Spanish-American War

The year 1896 marked the beginning of the second cycle of resistance and assimilation and the end of Spanish rule over the Philippines. The United States aided the Filipinos in the Spanish-American War, resulting in the end of Spanish occupation and control of the islands. However, instead of leaving the Philippines in the control of the Filipinos as per the initial agreement, the United States decided to take control of the islands. They wanted to assimilate the “little brown brother” to the American way of thinking and impress upon the Filipinos the American culture.  The signing of the Treaty of Paris officially provided the United States with the legal grounds for control of the Philippine islands.

Spanish Colonialism

The Philippines have undergone two significant cycles of resistance and assimilation. The first such cycle occurred during the Spanish colonization of the Philippines in the year 1521 when Ferdinand Magellan claimed the islands for Spain. The islands were originally named the Archipelago of San Lazarus but were later renamed the Philippines after King Philip II. This began the Spanish occupation of the Philippines which lasted 378 years until the Spanish-American War of 1896. Christianity, primarily Roman Catholicism, was adopted as a result of Magellan’s colonization of the islands. King Rajah Humabon of Cebu had accepted Catholicism and imparted the religion onto his subjects. To this day, Catholicism still has a strong presence in the islands.


The Philippines / Pilipinas

A History of Resistance and Assimilation

A beach at Samboan in the Philippines.  (Obtained with rights from Creative Commons ©)

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“If by rebellion you need to hope and desire, to labor and struggle by every peaceful means for the liberties of my country, and if for that you demand the penalty of death, then gladly, willingly shall I die.”

-José Rizal (1896)-

EDSA Revolution 

The most significant consequence of U.S. occupation is the establishment of democracy in the islands. Without the introduction of democracy, the famous EDSA revolution of 1983-1986, also commonly referred to as the People’s Power, would not have come into fruition. In 1965, National party candidate Ferdinand Marcos was elected President. Despite the fact that Marcos initially had good intentions in the Philippines and sought to expel Communists and Moro rebels, he eventually became entangled in corruptive activities and established himself as a dictator. Unsatisfied with this course of events, the Filipino people rallied around Senator Benigno Aquino Jr. in the 1973 presidential election. He was the leading contender in the electoral race

to oust Marcos, who had already served his maximum of two terms in office. However, Marcos established martial law, declaring himself as President and exiling Aquino from the Philippines. When Aquino returned

to once again rally the Philippine people in August of 1983, he was assassinated at the Manila International Airport by an unknown assailant.


Corazon Aquino, Benigno’s widow, took up her husband’s cause immediately after his death and the people rallied around her willingly. She began campaigning for the 1986 presidential election against Marcos. In early 1986, Marcos was declared the winner of the presidential race, but controversy swarmed over the election with several rumors surfacing about vote-buying and tampering on Marcos behalf. On February 26, 1986, the Philippine people protested Marcos’ reelection. Marcos attempted to order the militia to fire into the crowd, but the people continued to peacefully protest and the militia refused to fire. After rioting continued and amidst the charges against Marcos for vote tampering, he and his wife, Imelda Marcos, fled into exile in Hawaii. Corazon Aquino then became the first woman president of the Philippines.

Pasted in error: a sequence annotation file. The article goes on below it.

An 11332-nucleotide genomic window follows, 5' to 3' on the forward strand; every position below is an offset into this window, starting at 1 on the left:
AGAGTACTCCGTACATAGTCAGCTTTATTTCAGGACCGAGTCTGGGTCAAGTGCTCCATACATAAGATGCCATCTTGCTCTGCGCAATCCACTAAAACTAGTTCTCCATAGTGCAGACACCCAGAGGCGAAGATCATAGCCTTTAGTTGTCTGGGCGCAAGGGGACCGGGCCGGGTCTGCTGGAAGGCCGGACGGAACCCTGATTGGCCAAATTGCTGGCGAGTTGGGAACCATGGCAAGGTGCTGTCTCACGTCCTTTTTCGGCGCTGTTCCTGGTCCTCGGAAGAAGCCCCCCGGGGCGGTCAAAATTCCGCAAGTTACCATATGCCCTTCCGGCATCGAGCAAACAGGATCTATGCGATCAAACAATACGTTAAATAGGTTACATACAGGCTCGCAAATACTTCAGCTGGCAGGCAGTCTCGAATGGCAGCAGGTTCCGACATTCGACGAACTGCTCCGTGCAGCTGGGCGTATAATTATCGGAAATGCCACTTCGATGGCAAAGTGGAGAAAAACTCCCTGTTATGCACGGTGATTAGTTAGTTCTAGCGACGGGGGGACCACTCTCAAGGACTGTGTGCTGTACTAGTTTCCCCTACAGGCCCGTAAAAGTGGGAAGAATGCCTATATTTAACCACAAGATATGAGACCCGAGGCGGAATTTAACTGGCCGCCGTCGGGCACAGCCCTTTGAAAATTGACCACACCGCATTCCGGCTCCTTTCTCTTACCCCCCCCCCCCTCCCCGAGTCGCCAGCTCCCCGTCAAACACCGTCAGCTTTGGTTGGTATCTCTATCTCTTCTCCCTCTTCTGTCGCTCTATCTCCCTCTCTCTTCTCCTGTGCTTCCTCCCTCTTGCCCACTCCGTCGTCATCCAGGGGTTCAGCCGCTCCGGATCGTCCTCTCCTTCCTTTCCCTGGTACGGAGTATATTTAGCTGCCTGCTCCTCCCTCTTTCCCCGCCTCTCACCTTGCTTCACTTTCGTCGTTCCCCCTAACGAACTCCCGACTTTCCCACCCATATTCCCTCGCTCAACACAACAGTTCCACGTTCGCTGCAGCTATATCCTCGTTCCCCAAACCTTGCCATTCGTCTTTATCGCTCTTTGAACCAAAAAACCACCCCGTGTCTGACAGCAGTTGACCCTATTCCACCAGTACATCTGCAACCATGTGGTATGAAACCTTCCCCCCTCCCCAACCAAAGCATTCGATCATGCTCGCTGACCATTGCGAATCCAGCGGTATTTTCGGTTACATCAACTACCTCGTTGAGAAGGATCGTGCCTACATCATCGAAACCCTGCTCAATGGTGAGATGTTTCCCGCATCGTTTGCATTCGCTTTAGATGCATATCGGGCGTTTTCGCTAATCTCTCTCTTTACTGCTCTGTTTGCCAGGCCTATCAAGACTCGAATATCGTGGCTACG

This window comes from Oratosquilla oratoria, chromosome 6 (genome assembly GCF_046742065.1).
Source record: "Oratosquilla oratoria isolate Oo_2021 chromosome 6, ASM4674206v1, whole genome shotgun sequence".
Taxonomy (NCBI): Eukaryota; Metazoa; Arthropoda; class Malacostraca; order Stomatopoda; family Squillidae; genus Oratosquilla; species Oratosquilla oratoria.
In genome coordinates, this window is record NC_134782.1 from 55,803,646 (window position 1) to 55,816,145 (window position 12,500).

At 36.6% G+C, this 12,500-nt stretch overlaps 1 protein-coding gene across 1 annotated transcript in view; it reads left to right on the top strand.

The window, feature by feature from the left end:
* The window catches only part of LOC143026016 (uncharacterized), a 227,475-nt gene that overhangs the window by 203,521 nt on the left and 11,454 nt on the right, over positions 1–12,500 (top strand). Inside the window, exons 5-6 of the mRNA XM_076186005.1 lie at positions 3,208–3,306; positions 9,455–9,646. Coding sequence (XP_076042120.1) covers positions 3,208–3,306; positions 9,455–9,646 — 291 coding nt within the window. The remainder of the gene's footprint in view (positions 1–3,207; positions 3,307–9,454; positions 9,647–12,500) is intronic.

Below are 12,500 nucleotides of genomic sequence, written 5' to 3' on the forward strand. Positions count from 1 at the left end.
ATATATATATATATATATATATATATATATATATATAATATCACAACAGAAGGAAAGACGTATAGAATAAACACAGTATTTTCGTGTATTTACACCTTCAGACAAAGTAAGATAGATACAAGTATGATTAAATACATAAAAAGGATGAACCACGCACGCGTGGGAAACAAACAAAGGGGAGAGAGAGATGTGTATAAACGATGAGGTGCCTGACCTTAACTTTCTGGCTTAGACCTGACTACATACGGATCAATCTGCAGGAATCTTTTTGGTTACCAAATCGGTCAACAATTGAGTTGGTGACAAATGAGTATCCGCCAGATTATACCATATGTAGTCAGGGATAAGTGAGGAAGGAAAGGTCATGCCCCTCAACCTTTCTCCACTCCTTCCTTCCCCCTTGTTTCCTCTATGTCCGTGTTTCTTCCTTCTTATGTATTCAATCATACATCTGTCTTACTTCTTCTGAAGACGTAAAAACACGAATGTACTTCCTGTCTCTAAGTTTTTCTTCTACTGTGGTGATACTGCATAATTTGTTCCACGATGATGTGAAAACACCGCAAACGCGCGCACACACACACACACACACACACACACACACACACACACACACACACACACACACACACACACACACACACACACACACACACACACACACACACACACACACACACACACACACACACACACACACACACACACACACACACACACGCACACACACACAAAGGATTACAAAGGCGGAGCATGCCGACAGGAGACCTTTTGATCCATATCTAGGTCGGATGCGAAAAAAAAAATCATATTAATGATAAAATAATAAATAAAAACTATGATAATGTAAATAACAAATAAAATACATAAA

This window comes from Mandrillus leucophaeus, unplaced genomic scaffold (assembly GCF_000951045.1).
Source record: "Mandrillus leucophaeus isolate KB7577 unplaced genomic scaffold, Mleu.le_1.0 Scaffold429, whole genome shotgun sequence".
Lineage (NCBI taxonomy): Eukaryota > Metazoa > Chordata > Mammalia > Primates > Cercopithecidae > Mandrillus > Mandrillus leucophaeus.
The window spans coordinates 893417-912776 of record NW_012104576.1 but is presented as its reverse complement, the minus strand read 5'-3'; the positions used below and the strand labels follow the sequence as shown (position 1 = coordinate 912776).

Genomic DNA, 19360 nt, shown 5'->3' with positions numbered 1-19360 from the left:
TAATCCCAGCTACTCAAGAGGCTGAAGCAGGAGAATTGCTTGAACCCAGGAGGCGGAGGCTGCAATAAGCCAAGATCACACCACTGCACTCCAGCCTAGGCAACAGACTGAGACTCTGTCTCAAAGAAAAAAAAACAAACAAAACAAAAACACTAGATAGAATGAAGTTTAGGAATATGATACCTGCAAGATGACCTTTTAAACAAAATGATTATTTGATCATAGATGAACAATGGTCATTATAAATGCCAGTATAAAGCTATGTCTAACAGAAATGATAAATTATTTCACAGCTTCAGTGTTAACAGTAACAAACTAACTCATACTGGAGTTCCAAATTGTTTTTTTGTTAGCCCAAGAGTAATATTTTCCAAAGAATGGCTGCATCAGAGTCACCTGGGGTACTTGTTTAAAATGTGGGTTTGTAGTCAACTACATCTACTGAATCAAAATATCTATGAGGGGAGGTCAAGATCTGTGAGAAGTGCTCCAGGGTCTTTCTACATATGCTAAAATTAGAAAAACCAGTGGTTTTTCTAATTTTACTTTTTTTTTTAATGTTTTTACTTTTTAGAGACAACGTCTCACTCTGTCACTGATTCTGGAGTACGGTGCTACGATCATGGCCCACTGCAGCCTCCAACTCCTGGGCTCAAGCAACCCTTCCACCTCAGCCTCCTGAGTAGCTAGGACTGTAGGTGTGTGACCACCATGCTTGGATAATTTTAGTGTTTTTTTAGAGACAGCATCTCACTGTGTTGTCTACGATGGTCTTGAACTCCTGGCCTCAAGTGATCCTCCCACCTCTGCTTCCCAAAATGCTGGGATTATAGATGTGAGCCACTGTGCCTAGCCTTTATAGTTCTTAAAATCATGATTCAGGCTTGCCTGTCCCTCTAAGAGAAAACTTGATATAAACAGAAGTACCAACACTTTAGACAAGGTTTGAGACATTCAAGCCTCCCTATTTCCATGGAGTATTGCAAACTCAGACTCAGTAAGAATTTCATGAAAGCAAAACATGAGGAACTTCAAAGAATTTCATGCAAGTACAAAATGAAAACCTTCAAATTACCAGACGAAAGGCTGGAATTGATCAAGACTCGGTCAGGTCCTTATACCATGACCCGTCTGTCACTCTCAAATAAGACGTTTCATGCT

Upon her induction, Aquino reestablished a democratic constitution which included the basic rights of free speech, assembly, and press. In order to prevent future dictatorships, Aquino also established a limit to the presidency that allowed presidents to serve only one six-year term in office. After Aquino’s former Secretary of Defense Fidel Ramos was elected president in 1992, the United States turned the Philippine Subic Bay over to the Philippine government. This marked the end of foreign presence, though perhaps not foreign influence, in the archipelago and the beginning of economic stability.

The Philippine-American War

The Filipinos, with Emilio Aguinaldo leading the charge, resisted the U.S. military presence in the archipelago.  For three years, the Philippine-American War, although more commonly referred to as the Philippine Insurrection by the United States, was furiously fought.  However, after Aguinaldo was captured by U.S. forces in 1901, foreign rule was once again instated over the Philippines. American culture became the dominant force in islands, leading to the emergence of McDonald’s and Coca-Cola and the implementation of the American education system. As an indirect result of introducing English to the islands, a new language called Taglish (a mixture of Tagalog and English) was developed. Taglish continues to be used by today’s media and in everyday conversation.

“The sleep had lasted for centuries, but one day the thunderbolt struck, and in striking, infused life …”

- José Rizal -

Creators: Jeannine Aquino & Taylor Gould                                                                     Selected Bibliography

University of Minnesota 2005